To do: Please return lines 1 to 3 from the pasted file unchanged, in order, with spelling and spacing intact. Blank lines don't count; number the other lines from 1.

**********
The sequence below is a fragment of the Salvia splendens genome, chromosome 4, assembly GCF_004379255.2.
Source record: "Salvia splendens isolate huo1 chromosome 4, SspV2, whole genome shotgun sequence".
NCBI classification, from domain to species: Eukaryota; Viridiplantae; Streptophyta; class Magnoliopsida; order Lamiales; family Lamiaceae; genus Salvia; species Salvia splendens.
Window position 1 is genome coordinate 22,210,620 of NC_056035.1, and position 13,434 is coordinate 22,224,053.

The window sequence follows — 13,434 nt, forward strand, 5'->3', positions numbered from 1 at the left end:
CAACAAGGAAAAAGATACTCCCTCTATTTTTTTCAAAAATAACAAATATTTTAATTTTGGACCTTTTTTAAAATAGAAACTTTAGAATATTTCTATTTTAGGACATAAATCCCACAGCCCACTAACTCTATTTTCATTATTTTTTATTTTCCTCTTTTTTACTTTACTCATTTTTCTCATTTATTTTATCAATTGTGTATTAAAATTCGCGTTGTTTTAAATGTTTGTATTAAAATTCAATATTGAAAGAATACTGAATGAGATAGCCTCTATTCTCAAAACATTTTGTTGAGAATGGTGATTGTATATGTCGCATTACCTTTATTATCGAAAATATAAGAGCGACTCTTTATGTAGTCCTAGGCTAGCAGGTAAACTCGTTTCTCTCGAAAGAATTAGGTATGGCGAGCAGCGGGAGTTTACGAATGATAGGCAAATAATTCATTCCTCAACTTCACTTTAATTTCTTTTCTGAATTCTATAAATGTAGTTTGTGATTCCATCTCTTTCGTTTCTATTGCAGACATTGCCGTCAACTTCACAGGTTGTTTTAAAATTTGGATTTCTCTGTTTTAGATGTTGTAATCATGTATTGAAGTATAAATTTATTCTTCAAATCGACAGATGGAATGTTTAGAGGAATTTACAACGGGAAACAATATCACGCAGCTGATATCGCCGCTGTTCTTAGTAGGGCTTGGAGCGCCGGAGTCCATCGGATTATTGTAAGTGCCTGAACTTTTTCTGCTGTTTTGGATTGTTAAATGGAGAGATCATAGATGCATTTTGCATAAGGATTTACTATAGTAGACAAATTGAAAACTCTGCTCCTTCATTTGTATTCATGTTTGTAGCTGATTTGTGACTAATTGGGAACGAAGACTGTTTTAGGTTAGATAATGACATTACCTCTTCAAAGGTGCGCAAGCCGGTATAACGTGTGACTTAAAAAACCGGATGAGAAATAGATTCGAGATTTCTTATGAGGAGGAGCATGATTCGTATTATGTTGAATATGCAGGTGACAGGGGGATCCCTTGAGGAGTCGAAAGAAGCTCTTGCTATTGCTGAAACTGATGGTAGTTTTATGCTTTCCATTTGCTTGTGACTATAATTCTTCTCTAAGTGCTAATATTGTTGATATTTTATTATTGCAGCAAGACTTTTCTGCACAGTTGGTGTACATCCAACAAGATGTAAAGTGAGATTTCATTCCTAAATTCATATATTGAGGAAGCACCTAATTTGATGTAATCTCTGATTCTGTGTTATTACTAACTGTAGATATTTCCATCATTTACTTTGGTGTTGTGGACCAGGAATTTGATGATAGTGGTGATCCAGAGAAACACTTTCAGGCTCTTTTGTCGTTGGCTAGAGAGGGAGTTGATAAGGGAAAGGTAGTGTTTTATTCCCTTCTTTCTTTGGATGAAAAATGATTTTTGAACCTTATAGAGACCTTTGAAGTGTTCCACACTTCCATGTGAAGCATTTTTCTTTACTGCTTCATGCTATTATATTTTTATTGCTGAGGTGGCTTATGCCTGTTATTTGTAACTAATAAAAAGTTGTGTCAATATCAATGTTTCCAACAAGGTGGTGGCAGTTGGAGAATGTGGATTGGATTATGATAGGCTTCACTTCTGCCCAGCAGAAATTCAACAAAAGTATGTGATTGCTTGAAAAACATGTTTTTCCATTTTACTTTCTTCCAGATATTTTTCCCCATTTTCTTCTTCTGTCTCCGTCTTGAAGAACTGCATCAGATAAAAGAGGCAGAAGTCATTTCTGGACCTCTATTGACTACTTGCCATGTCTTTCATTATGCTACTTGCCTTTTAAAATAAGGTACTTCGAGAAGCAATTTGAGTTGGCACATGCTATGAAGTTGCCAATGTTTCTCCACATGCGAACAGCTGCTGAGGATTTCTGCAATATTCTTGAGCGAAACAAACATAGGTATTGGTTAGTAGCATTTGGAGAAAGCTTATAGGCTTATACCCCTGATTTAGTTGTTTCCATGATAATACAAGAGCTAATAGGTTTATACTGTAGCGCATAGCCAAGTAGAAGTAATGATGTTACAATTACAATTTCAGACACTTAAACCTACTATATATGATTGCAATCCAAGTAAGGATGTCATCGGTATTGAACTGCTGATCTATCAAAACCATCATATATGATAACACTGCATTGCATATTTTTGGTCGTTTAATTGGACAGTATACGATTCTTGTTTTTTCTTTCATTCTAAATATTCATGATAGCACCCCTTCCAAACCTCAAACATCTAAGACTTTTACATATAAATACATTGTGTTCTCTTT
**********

The sequence below is a fragment of the Salvia splendens genome, chromosome 4, assembly GCF_004379255.2.
Source record: "Salvia splendens isolate huo1 chromosome 4, SspV2, whole genome shotgun sequence".
NCBI classification, from domain to species: Eukaryota; Viridiplantae; Streptophyta; class Magnoliopsida; order Lamiales; family Lamiaceae; genus Salvia; species Salvia splendens.